It seems to me that the more modern man goes on about individuality and not conforming to the dominant culture the more these silly subcultures–in wanting to be unique–conform to each other. Take, for instance, the modern insistence that students have unique voices, and we should not stifle their voices by teaching them the proper way to write and speak because that was handed down by white male suppressors. We stress this until we are blue in the face and then come to find that no student ever really says anything unique. Is it no wonder that, due to their decreased vocabulary, a certain word beginning with the letter F is used as an adjective, noun, verb, and gerund and all in the same sentence? As a culture we think of the fifties as a time of horrible conformity because our natural tendency is to look at the surface and not the soul of a man. The Renaissance–that horrible period dominated by classical learning and white, male supremacy–created far more varied and unique literatures than our day ever will. And this notion of conformity is the very reason why I depict myself as a man with old bones.

For I long to conform as little as possible with my generation, and I only use the characterization as a depiction of my physical capabilities in a secondary sense, so to fit in with the nature of narrative. I, of course, do not have old bones in the sense that they are aged, nor would I want that. Why, a few months ago I was visiting my grandmother and thought to myself how sad it was she could not throw rocks or amble in the woods. But in the sense that my old bones represent my desire to simply not be new, I thus characterize myself. There is a very real sense (I have noted it elsewhere) that the world is actually very old and those men and philosophies that came before us are actually the products of a young and spritely world. The new world was a world where men sacrificed unblemished lambs to an unseen deity, not a world where unborn children were sacrificed by unwed mothers. We live in a world grown old, a world that longs for the freshness and vitality, the wonder and joy, of a world newly created. But the vain technologies of our age give us the sense of wonder and creativity, the sense of uniqueness and novelty, when really it’s nothing new under the sun; it’s warped or dried up under the sun, like a man’s skin left out too long. Today we get giddy that we can face-chat China; we forget that the medieval man could chat with the dead. We tell ourselves that because a thing has never been done physically that that proves improvement. As if building the tallest gallows was an improvement on creating fewer criminals. And in this sense I am perfectly fine with my old bones. I suppose that, to answer your objection in a much more succinct way, I wish I was born in a different time period. It is certainly over dramatic for me to say, but a part of me would certainly much rather take on the Black Death and the corrupt Popes than to ever stand in a circle of modern, moralizing atheists telling me that I’m a sexist pig or a narrow-minded bigot. They of course never tell this to your face but instead post it on Facebook–the old world that has become our new reality.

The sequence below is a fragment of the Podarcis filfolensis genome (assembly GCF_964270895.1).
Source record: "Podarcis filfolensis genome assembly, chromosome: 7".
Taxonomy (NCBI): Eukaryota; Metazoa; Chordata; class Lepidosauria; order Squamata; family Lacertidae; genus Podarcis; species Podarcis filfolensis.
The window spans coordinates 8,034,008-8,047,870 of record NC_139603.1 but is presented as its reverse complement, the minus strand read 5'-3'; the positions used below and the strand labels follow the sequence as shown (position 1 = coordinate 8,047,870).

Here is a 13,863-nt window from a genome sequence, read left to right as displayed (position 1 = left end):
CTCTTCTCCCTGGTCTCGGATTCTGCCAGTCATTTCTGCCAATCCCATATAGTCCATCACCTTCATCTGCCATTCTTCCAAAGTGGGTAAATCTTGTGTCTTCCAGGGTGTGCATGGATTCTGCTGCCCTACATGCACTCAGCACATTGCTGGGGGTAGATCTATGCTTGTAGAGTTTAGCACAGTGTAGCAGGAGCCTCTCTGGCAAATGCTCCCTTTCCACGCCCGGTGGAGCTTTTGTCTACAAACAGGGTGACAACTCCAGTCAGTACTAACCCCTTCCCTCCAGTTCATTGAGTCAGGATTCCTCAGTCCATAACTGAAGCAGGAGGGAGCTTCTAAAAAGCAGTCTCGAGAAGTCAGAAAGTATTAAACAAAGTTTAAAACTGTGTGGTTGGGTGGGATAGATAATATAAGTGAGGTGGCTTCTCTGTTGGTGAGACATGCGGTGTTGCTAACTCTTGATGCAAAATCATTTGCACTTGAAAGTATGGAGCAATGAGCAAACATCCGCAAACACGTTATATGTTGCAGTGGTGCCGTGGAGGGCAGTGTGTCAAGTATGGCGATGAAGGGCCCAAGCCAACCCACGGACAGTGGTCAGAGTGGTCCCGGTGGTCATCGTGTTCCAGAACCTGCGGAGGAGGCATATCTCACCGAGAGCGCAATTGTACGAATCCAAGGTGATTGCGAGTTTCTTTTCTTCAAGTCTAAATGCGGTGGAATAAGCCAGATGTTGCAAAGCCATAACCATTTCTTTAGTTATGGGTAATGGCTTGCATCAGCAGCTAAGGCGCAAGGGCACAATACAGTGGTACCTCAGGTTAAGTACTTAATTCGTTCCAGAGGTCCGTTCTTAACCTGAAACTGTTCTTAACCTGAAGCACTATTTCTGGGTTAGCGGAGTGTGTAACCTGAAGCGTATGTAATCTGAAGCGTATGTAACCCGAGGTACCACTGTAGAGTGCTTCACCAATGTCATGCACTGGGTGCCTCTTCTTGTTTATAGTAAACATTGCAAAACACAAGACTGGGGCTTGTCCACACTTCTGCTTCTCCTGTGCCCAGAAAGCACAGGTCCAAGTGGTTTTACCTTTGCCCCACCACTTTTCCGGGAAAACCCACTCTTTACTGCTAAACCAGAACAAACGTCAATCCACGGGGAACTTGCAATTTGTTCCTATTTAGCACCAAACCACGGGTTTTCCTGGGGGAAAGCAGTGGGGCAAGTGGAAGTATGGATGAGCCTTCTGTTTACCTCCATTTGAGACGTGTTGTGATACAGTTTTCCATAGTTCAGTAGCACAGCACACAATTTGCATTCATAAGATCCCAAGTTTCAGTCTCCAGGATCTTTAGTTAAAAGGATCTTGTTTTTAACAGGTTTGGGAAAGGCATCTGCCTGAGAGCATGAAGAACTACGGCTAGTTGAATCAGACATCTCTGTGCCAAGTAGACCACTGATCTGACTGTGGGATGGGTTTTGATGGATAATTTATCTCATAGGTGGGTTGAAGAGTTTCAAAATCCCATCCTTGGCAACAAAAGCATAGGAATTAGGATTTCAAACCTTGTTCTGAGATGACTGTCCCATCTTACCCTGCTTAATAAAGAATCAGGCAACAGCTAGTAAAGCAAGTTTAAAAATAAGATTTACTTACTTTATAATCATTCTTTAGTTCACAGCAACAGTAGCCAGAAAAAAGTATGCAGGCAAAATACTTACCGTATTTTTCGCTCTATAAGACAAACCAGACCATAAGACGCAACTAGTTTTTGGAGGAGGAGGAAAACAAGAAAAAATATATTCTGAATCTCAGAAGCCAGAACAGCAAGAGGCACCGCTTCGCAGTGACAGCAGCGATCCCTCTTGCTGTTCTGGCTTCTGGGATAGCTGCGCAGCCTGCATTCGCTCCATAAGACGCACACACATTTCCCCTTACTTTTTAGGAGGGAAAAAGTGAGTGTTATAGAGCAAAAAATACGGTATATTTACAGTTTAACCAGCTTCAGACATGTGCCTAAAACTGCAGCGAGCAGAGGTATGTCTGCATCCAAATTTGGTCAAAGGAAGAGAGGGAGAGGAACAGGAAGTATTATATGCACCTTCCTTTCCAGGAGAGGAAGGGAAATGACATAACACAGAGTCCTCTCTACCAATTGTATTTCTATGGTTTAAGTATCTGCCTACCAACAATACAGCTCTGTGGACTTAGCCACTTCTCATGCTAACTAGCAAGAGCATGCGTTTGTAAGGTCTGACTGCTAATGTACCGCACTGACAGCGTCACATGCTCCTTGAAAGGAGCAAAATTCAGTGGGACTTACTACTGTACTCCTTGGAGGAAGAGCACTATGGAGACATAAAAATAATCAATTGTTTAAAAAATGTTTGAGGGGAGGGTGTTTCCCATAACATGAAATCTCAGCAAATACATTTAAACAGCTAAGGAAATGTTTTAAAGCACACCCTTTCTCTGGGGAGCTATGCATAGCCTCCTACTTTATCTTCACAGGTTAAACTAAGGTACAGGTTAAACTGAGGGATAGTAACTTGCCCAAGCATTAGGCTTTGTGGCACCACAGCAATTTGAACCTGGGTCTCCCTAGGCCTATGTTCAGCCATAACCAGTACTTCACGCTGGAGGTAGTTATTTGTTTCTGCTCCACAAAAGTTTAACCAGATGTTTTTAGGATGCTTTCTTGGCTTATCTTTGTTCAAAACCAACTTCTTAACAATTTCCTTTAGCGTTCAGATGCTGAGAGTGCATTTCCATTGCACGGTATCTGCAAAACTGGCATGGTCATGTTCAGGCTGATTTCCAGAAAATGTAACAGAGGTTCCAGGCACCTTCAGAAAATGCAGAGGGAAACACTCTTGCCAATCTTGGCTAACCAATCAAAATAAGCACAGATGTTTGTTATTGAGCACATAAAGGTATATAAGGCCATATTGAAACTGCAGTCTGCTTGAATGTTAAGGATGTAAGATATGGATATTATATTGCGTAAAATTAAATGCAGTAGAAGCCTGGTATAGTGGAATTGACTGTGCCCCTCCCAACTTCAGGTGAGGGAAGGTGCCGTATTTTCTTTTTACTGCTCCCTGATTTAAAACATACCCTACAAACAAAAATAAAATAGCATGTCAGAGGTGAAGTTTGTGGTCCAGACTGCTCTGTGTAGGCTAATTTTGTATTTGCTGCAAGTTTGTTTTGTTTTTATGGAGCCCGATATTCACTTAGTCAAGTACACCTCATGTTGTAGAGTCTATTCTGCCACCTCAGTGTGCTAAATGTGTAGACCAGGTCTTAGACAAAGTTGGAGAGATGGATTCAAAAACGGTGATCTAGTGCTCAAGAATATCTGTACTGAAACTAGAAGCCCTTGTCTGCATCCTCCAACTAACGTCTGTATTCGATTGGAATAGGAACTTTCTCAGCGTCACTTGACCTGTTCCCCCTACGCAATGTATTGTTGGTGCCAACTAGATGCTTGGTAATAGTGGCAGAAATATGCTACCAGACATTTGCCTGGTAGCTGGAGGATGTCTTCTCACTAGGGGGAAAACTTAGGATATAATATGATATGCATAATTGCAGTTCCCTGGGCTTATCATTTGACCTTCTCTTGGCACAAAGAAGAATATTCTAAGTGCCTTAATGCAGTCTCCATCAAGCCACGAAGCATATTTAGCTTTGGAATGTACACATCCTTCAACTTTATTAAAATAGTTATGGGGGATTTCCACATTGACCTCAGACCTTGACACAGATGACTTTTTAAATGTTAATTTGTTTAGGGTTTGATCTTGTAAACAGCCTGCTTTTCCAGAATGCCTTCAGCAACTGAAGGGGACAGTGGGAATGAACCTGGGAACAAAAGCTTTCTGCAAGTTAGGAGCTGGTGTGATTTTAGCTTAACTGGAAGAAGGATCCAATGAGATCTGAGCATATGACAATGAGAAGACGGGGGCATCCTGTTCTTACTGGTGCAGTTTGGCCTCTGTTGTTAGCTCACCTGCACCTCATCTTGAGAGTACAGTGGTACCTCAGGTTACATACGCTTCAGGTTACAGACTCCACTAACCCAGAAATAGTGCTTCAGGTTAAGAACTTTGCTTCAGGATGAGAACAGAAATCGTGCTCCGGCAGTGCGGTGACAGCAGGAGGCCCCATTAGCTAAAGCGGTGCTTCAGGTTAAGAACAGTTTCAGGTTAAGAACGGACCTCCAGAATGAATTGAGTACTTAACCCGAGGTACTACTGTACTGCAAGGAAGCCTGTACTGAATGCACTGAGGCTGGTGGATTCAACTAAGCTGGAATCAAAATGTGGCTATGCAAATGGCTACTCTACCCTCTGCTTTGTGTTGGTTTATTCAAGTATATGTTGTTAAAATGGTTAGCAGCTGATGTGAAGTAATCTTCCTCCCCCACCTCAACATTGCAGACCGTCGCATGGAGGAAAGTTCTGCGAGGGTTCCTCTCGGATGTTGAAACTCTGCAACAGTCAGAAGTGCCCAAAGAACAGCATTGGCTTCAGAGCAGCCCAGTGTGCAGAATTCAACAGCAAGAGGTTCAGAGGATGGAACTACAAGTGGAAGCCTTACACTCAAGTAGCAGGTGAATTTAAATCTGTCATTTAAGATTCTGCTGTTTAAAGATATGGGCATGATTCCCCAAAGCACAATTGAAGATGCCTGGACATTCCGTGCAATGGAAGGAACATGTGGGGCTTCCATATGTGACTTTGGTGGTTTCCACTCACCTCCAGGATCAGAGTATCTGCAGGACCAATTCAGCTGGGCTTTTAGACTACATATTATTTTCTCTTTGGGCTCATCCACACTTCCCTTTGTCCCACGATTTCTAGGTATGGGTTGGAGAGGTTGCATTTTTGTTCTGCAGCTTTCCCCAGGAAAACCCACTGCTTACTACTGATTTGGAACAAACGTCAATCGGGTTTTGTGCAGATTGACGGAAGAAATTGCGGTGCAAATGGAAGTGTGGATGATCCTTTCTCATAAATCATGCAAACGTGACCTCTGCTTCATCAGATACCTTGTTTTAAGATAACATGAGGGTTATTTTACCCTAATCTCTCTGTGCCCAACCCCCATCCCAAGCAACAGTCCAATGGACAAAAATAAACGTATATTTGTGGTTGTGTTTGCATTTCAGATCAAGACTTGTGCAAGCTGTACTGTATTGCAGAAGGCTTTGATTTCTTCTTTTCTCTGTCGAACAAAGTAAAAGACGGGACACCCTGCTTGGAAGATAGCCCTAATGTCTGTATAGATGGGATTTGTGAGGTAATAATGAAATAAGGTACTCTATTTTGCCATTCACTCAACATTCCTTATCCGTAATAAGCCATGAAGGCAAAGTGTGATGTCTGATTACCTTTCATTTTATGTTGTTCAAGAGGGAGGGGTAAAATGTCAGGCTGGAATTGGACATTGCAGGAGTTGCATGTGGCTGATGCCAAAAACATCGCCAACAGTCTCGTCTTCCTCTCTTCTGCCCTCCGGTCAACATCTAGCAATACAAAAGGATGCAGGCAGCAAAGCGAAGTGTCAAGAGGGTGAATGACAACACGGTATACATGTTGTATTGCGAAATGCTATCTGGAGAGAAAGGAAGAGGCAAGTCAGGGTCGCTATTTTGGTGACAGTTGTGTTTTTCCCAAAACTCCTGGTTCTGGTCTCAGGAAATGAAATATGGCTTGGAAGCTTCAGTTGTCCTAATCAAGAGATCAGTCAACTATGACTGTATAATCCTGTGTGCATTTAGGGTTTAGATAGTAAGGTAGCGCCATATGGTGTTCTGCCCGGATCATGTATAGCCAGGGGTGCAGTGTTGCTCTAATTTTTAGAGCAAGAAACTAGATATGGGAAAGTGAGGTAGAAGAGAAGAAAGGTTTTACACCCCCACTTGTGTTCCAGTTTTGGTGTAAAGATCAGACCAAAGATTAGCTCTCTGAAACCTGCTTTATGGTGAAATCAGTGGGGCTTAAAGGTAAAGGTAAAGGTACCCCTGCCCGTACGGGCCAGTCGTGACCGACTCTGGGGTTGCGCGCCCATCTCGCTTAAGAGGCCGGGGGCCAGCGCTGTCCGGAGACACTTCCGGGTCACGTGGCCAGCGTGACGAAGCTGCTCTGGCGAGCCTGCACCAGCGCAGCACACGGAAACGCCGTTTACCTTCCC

Samuel Snow

Sam Snow,
Written in Super Black India Ink,
Manhattan, KS
October 5, 2014

Transcribed by Adam the Scribe II
At Kansas State University,
October 7, 2014

Painting: “An Old Man in an Armchair”
By Rembrandt van Rijn
Oil on Canvas, 1650s

*This post is written in response to a critic whom I greatly respect. The objection to my constant references to my old bones can be found here.